The situation in Afghanistan since 1979 has had a significant impact on Pakistan, with the country being directly affected by the Soviet invasion of Afghanistan, the rise of the Taliban, and the ongoing conflict in the country.
In 1979, the Soviet Union invaded Afghanistan, sparking a decade-long war that resulted in the displacement of millions of Afghan refugees into Pakistan. Pakistan provided refuge and support to these refugees, but the influx had a significant impact on the country’s economy and social fabric.
Following the Soviet withdrawal in 1989, Afghanistan descended into a civil war, with various factions fighting for control of the country. During this period, Pakistan supported the Taliban, a militant group that emerged in Afghanistan in the mid-1990s and eventually took control of the country in 1996. The Taliban provided a safe haven for militant groups, including Al-Qaeda, which launched attacks on the United States in 2001.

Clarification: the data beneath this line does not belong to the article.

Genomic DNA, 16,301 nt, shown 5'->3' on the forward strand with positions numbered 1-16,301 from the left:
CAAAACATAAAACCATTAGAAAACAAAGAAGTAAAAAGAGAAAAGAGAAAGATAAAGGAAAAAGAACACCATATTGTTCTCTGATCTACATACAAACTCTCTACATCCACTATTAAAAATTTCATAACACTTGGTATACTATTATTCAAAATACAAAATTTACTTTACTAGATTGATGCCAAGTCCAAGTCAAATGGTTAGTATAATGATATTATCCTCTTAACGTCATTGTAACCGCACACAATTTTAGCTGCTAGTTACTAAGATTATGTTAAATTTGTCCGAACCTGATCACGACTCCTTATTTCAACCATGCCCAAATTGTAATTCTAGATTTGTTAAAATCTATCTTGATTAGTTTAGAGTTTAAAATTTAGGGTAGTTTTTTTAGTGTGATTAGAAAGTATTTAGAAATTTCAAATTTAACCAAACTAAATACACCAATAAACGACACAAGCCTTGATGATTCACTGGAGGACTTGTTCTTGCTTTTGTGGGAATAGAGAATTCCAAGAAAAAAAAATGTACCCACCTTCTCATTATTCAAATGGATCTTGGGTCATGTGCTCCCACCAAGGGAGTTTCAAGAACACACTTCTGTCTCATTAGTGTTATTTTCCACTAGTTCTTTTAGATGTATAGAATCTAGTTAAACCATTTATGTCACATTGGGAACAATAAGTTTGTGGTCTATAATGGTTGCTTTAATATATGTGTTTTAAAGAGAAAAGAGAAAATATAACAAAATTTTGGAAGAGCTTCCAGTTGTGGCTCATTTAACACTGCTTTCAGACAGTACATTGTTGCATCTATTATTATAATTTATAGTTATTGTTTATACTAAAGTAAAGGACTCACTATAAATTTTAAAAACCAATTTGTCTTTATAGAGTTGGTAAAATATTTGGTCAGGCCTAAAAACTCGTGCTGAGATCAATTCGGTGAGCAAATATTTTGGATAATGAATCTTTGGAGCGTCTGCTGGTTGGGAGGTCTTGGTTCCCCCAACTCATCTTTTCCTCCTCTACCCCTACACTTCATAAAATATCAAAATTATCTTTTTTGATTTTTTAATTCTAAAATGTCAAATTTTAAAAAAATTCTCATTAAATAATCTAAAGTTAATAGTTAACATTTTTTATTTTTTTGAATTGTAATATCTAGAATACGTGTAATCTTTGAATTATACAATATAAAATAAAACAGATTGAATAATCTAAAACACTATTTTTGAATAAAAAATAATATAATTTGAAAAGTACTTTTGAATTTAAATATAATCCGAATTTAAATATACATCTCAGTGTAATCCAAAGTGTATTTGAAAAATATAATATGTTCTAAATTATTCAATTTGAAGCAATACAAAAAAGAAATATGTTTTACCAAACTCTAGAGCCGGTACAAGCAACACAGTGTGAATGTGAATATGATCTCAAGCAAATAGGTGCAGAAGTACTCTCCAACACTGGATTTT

After the US-led invasion of Afghanistan in 2001, the Taliban were ousted from power, and Afghanistan was placed under the control of a Western-backed government. However, the conflict has continued, with the Taliban regaining control of significant portions of the country in recent years.
The ongoing conflict in Afghanistan has had a significant impact on Pakistan, with the country facing security challenges and economic disruptions as a result of the conflict. Pakistan has also been accused of supporting the Taliban, which has strained its relationship with the United States and other Western countries.
In recent years, Pakistan has played a key role in facilitating peace talks between the Taliban and the Afghan government. However, the situation in Afghanistan remains complex and uncertain, with ongoing violence and political instability continuing to impact the region as a whole.